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HMRC v Smith & Nephew (2020)


Michael Gibbon QC (leading James Rivett QC of Pump Court Tax Chambers) has appeared for HMRC in an important test-case central aspects of the loan relationships code, in particular the “fairly represents” provision, and the proper treatment of exchange gains and losses.


Three companies in the Smith & Nephew group were in 2008 involved a restructuring which led to a change in functional currency from Sterling to US dollars.  They had each since 2005 been owed large non interest bearing sterling balances by another group company: £1.63bn; £0.54bn; and £0.34bn.  As part of the restructuring, the loans were paid off by the borrower company.  Because of adverse movements in the Sterling/US Dollar exchange rate, the taxpayer companies’ accounts recognised losses of c675m, which the companies claimed to deduct for tax purposes.

HMRC refused the taxpayers’ claims for relief, arguing that the exchange movements recognised in the accounts following the change of functional currency did not give rise to allowable debits for the purposes of the loan relationship code, in particular because they did not satisfy the “fairly represent” criterion in section 84(1)(a) Finance Act 1996.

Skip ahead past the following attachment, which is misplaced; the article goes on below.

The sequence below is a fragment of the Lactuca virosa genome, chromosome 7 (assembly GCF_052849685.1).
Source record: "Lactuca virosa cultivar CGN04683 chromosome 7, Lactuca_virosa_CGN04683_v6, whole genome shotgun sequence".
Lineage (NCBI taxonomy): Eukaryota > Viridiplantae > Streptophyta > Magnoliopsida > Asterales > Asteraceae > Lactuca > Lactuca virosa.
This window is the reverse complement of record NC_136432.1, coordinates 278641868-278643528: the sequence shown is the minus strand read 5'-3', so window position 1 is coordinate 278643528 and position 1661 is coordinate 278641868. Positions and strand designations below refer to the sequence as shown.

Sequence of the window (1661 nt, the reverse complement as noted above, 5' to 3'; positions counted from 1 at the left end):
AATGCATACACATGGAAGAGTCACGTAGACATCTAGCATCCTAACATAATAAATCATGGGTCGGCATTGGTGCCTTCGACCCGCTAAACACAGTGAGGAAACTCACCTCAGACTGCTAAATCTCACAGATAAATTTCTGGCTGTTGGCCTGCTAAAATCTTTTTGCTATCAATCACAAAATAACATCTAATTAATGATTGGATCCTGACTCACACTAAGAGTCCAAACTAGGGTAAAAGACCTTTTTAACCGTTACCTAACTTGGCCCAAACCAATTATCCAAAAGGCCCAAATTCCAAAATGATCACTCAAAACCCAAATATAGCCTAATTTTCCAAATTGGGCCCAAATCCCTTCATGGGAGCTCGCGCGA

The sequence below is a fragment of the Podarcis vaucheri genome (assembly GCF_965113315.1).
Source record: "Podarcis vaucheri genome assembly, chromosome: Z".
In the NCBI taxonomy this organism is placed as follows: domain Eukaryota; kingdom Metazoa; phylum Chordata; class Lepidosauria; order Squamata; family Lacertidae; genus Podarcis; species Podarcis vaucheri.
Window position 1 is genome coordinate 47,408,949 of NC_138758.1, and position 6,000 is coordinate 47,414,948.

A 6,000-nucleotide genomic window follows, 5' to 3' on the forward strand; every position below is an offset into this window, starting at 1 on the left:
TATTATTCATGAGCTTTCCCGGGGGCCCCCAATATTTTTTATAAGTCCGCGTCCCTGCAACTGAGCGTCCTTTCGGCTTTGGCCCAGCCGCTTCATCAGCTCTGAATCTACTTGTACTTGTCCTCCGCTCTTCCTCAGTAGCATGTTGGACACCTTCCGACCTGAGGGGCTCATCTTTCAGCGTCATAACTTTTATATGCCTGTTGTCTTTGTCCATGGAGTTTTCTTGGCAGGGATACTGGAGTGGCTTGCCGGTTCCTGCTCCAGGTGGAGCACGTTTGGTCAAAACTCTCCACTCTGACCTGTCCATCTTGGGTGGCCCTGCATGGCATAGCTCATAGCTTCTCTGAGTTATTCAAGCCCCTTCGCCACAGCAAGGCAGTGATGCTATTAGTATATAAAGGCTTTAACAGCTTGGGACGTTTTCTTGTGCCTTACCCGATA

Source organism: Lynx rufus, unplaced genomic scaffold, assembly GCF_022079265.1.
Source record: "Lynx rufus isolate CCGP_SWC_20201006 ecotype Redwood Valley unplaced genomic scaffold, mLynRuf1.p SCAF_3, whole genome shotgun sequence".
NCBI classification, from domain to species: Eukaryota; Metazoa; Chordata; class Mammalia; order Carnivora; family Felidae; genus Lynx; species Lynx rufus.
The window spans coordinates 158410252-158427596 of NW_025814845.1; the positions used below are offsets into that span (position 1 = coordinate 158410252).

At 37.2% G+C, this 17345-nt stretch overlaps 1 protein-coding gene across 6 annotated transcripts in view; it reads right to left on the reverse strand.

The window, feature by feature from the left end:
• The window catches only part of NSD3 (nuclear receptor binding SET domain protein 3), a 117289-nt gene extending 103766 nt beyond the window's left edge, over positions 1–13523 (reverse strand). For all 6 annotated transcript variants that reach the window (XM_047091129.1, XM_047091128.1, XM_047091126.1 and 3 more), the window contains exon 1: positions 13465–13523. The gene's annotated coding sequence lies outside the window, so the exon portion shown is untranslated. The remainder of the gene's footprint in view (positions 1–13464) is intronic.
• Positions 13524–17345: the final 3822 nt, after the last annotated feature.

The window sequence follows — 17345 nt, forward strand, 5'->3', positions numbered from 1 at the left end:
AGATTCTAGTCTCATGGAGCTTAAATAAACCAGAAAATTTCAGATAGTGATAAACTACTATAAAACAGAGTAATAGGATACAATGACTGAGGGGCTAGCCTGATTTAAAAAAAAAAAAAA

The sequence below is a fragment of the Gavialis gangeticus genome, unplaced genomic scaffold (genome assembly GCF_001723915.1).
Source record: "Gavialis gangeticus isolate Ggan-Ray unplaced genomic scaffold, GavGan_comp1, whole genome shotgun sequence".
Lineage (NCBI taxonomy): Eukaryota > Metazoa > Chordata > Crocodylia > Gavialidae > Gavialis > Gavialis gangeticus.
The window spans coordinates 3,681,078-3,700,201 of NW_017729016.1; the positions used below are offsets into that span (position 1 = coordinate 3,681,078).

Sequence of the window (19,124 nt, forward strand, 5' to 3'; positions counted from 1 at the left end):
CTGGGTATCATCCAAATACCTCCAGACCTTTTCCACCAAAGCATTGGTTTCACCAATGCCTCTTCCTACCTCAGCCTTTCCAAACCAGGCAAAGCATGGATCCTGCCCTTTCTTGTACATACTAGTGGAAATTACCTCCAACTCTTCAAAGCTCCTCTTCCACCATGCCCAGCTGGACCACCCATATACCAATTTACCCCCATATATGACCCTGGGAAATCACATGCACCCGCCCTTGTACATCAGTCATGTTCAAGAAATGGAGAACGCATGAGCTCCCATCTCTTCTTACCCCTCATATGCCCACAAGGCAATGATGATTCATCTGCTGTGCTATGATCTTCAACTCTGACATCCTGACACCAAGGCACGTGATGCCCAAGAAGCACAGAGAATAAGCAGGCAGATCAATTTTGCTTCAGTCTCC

The Court of Appeal agreed with HMRC that the Upper Tribunal’s approach to the application of “fairly represents” was flawed, and gave new guidance.  But on the facts, HMRC’S appeal against the Upper Tribunal’s decision in favour of the taxpayers failed.

  1. It was held by the majority that the Exchange Gains and Losses (Bringing into Account Gains or Losses) Regulations 2002 mandated the debits, and they were not subject to section 84(1)(a).
  2. If, contrary to that, section 84(1)(a) was applicable, then the losses nevertheless fairly represented exchange losses arising from the taxpayer companies’ loan relationships, and would still be deductible.

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03 Mar 2020

Court of Appeal (Civil Division)
Sir Geoffrey Vos, Coulson LJ, Lady Justice Rose

[2020] 3 WLUK 10;[2020] EWCA Civ 299

Michael Gibbon QC

Practice areas